How does Act 1 scene 1 serve as a dramatically effective opening to The Tempest by William Shakespeare?eg. explore characterization, speech , atmosphere
The Tempest opens, not surprisingly, with a tempest or huge storm at sea. We are thrust immediately into a wild and dramatic atmosphere of nature run amok, in which we realize anything could happen, including the capsizing of the ship. The scene ends on a cliffhanger with the ship still caught in the storm, and Gonzalo saying he would "fain die a dry death" rather than drown at sea.
We get a sense in this opening that the normal rules of civilization are upended when the desperately working boatswain says to Gonzalo, who has just reminded him of the people of rank on the ship:
"You are a councilor. If you can command these elements to silence and work the peace of the present, we will not hand a rope more. Use your authority. If you cannot, give thanks you have lived so long and make yourself ready in your cabin for the mischance of the hour, if it so hap.—Cheerly, good hearts!—Out of our way, I say."
In other words, the boatswain is saying the "high rank" of a person like Gonzalo is worthless against raging nature. Death—or the imminence of death—is the great leveler, and the lowly boatswain is at this point more valuable than his betters, so he feels free to tell them to get lost.
Antonio and Sebastian come across as arrogant and unpleasant characters as they abuse the sailors trying to save the ship. There is more than a little class-based snobbery revealed when Sebastian says the following to the boatswain:
"A pox o' your throat, you bawling, blasphemous, incharitable dog!"
Antonio shows a lowness of character and lack of empathy when he accuses the sailors of incompetence, blaming the possible sinking of the ship on them and wishing the boatswain would drown ten times:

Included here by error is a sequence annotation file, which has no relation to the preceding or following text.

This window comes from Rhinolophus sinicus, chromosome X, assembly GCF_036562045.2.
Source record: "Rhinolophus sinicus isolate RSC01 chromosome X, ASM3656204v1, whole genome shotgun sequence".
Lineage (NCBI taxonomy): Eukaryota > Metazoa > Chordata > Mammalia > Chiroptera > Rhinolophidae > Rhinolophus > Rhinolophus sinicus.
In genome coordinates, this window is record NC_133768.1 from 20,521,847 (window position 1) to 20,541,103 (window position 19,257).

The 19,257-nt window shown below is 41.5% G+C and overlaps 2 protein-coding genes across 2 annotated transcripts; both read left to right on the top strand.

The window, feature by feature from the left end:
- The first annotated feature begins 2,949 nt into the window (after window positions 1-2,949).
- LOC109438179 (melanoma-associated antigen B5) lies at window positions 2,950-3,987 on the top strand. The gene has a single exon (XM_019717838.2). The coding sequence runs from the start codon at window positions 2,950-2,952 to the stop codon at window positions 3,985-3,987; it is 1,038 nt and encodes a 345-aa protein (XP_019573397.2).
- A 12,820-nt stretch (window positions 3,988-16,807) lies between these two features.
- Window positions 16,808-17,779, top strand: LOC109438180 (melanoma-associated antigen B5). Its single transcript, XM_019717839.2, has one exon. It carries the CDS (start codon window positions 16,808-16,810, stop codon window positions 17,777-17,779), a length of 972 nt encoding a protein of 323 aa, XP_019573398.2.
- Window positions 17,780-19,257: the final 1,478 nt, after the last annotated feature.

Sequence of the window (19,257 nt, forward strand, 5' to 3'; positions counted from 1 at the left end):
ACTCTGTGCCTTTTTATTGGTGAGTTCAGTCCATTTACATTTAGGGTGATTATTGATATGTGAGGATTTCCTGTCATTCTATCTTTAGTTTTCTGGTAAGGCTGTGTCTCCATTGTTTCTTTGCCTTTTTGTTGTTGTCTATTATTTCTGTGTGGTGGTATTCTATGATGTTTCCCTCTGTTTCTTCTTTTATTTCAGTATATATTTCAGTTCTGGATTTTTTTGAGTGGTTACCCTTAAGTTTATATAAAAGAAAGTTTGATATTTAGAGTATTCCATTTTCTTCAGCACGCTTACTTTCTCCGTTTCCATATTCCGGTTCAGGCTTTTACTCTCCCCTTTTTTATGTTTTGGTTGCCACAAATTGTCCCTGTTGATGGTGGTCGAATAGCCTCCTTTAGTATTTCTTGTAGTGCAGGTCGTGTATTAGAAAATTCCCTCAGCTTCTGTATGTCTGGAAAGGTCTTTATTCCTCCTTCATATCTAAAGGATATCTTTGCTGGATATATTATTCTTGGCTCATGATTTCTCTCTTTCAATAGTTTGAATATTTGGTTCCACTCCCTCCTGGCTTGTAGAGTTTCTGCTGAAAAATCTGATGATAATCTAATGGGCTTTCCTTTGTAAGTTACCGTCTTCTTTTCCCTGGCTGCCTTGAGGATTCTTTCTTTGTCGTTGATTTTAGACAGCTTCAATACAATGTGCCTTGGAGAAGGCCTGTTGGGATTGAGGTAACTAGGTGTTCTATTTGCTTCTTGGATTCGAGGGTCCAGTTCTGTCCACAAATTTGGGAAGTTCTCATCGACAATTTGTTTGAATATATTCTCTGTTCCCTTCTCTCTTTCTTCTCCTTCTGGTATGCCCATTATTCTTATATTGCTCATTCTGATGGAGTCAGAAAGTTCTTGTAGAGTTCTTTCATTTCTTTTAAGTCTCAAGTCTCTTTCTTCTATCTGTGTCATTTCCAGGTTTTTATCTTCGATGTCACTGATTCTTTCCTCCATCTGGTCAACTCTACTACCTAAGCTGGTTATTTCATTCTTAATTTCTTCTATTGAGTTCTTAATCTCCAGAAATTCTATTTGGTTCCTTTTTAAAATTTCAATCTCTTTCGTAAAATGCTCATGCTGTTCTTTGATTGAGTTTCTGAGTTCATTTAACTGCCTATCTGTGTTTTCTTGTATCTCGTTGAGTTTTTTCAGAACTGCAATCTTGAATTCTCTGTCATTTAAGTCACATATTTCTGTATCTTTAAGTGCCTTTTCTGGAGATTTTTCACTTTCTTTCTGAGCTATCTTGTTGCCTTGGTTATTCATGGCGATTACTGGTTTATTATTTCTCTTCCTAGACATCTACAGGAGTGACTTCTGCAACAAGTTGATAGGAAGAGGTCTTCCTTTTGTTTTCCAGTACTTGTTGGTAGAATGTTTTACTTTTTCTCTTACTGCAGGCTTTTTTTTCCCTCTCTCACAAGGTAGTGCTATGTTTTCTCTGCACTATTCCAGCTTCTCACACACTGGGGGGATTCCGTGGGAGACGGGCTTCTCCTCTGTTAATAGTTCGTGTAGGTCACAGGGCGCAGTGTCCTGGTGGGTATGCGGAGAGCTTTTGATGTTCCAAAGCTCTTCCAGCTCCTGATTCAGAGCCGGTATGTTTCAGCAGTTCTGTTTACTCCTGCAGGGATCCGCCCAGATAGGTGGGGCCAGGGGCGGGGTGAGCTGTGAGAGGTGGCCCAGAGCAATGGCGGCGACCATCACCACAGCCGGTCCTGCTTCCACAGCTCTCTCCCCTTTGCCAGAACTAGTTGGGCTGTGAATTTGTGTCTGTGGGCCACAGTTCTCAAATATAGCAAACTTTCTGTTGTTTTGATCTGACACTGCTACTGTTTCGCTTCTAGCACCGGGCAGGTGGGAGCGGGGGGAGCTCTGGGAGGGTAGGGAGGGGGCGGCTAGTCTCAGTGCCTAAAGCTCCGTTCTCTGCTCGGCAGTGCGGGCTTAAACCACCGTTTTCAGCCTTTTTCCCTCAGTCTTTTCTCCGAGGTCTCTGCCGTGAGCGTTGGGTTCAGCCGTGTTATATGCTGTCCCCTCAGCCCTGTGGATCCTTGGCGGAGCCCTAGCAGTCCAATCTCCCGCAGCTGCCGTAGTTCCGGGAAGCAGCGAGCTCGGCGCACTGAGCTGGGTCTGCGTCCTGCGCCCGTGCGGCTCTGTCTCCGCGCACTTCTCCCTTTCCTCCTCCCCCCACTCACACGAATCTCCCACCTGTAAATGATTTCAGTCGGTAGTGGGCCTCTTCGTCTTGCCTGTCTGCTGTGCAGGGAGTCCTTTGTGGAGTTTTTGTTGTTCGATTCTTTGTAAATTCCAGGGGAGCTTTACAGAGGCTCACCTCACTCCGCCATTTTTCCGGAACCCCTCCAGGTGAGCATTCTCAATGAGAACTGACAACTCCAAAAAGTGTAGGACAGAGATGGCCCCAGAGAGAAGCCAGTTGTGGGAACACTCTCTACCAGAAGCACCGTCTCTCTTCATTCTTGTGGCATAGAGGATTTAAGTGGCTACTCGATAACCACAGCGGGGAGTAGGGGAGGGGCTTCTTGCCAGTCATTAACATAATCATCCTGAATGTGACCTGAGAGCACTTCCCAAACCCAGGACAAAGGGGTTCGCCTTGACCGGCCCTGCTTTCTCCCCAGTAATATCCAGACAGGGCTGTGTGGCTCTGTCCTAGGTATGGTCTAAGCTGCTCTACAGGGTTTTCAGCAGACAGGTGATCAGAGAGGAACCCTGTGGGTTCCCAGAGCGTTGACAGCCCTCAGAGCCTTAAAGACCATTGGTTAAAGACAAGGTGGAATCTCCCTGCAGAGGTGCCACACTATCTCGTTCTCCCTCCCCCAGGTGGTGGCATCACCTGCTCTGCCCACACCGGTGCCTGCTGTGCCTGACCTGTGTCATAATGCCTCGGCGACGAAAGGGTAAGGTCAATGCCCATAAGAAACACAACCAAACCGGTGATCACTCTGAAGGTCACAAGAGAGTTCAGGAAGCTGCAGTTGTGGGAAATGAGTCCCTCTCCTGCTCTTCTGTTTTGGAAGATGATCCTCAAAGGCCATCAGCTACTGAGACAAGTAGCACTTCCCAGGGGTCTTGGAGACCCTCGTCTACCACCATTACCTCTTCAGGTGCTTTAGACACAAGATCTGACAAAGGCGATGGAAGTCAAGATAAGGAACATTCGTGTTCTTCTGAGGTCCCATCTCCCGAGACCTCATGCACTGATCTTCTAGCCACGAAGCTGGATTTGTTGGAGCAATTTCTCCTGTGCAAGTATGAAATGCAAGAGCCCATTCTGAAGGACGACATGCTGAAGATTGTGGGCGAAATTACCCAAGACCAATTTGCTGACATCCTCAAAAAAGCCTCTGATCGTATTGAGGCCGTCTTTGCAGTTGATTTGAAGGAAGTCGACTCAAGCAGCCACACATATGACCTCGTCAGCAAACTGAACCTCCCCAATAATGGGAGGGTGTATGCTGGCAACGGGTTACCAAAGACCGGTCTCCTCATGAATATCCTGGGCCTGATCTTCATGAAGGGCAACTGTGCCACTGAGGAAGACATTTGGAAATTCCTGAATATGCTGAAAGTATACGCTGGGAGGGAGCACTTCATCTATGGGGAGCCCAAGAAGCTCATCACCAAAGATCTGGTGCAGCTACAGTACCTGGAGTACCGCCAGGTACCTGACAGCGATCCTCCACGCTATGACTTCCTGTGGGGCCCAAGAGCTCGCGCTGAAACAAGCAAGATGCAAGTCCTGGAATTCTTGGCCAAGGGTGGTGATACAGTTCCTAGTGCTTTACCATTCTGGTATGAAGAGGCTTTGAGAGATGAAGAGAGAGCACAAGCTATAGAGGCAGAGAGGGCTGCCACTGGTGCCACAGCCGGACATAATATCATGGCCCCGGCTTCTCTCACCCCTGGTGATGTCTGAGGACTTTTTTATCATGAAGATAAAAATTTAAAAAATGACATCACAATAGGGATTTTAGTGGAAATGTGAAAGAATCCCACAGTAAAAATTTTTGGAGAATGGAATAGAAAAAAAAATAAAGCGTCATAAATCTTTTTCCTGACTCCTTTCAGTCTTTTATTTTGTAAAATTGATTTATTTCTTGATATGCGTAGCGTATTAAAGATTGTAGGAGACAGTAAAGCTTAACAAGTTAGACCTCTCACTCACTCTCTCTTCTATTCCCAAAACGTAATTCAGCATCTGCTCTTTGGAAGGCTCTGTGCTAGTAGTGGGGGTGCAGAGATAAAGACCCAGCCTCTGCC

"We are merely cheated of our lives by drunkards. This wide-chopped rascal—would thou mightst lie drowning the washing of ten tides!"
Since rank will be an important part of the play, with characters like Caliban subordinate to those like Prospero, it is fitting that the play starts with that theme.
This play, considered Shakespeare’s last romance and perhaps containing autobiographical symbols, begins with a sailing scene, a ship at sea, in a huge storm (a tempest). The sound effects called for, and the frantic speech of the ship-master and boatswain, reflect the ever-present conflict between man and nature, with the boatswain and Gonzalo making grim jokes about their pale complexions, etc., and wrestle with sails and lines for their very survival. The human chaos generated, and echoed in this violent storm, is Miranda’s questionable lineage and the uncle Antonio, who mismanaged Prospero’s estate, and Prospero’s own admission that he spent too much time on his “studies” (magic) (scene ii). So the frightening chaos of the storm scene sets the audience up for the “tempest” of their situation. As in much classical literature, man and Nature must find an “island” where a compromise of wills can be worked out. Shakespeare has found a rhetorical device to dramatize these abstractions. Many scholars see Shakespeare’s life and writing career as undergoing just such a battle, with his “genius” the “magic” he brought to the problem. The pace of the dialogue as it unravels in Act I scene I requires a cast of skilled actors, just as sailing in a storm requires a good crew.